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Parti Quebecois leader Pauline Marois speaks to reporters during a campaign stop Thursday, August 23, 2012 in Montreal.


The Parti Québécois continued to fuel the sense it is improvising its way through the election campaign, retreating from its proposal to allow citizens to initiate a third referendum on Quebec sovereignty.

The climb-down on the issue at the heart of the PQ platform followed a similar flip-flop on the rights of non-French speakers to run for municipal office, and confusion surrounding the release of its fiscal framework.

The Sept. 4 election is shaping up to be a three-way race, with all parties still hoping to come out on top.

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The Quebec Liberals welcomed the controversy surrounding Quebec sovereignty, especially after the issue sparked a war of words between the PQ and the other main party in the province, the Coalition Avenir Québec.

With a smile, Liberal Leader Jean Charest revelled at the "quarrel in the sovereigntist family," which could help him strengthen his support among federalist Quebeckers.

When the campaign began, Mr. Charest was expected to run against the upheaval caused by students who were backed by the PQ. In an evening rally in front of 700 supporters, he threw referendum confusion in the PQ ranks and the attempt at neutrality by the CAQ Leader François Legault into one big threat of chaos.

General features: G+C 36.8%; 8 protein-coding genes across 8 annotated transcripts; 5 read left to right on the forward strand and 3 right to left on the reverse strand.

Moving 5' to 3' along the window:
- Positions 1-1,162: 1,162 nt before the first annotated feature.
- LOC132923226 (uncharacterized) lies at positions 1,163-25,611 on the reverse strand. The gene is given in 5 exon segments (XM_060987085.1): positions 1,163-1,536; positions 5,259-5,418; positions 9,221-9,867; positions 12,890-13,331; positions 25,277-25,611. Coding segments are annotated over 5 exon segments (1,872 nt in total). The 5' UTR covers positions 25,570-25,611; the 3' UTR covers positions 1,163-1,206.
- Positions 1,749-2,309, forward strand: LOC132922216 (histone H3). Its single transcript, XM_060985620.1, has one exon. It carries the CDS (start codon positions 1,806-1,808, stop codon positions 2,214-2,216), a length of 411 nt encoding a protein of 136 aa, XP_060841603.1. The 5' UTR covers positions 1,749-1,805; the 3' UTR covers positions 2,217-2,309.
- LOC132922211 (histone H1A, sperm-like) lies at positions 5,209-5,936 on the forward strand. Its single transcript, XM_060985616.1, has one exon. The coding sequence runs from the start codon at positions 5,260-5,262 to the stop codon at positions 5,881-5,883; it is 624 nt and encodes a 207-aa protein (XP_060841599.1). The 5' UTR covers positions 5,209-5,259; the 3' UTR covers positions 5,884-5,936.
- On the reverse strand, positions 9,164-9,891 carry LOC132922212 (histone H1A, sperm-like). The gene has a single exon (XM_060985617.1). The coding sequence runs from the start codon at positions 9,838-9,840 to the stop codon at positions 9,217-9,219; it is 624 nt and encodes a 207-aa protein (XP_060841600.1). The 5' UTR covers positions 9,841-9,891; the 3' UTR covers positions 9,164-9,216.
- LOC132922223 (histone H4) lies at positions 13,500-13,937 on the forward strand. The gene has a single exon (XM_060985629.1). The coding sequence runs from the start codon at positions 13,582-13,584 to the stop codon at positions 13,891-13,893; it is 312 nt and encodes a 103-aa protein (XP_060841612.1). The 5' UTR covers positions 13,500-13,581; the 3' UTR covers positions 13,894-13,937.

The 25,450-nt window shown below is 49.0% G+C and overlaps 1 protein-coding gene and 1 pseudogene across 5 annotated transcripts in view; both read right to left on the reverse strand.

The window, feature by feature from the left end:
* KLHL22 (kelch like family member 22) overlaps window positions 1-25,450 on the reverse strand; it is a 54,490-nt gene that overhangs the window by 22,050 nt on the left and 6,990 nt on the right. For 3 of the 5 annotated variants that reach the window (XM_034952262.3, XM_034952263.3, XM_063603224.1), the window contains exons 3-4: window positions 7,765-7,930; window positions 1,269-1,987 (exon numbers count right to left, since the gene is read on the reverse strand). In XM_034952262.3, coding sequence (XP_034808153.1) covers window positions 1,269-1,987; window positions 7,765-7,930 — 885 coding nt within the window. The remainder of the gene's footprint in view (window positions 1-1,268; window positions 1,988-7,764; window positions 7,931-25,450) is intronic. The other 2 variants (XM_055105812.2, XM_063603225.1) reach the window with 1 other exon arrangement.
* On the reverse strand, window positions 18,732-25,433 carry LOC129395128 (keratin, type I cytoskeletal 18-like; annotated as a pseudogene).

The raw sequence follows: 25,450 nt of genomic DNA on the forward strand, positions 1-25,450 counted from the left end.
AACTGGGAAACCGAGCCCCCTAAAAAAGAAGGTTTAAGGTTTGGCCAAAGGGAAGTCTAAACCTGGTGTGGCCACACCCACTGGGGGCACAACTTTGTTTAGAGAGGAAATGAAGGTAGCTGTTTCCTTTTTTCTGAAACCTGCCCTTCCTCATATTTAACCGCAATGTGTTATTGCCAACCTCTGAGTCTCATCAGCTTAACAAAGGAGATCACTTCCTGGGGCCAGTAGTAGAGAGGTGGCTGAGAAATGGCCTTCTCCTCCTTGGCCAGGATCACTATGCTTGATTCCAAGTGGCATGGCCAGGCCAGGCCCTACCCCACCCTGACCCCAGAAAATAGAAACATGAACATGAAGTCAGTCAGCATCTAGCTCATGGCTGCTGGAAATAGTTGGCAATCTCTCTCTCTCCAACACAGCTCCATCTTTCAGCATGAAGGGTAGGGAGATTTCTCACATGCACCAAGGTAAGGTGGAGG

"We have a strong economy when the economies around us aren't doing so well. In a time of instability, do we really want to add on another layer of instability?" Mr. Charest told a boisterous crowd in Laval, a Montreal suburb in a ring of swing ridings.

Mr. Legault, on the other hand, is hoping to win votes among Quebeckers who are tired of the Liberals, but do not want to elect a sovereigntist government. In a debate with PQ Leader Pauline Marois this week, he warned that PQ "radicals" could force a citizen-initiated referendum on sovereignty. Mr. Legault compared the situation to a herd of suicidal caribous heading over a cliff.

On Thursday, Ms. Marois scrambled to clarify her party's position, stating that while a PQ government would allow citizens to try and initiate a referendum on sovereignty, the Quebec National Assembly would have a veto over whether to proceed with the vote.

"I would have control over the timing of the referendum," Ms. Marois said. "The government and ultimately the National Assembly could accept or refuse the people's demand. ... I will always have the possibility to decide."

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Her position contradicted comments she made last February that the government would be required to hold a referendum on sovereignty if 15 per cent of eligible voters – about 850,000 people – signed a petition in favour of a vote.

In an effort to draw attention away from the controversy over the referendum strategy, Ms. Marois announced Thursday evening that, if elected, a PQ government would "reimburse a minimum of $5.5-billion on the debt." The money would come from the Generations Fund set up by the Liberal government.

Quebec's debt is estimated to be higher than $165-billion.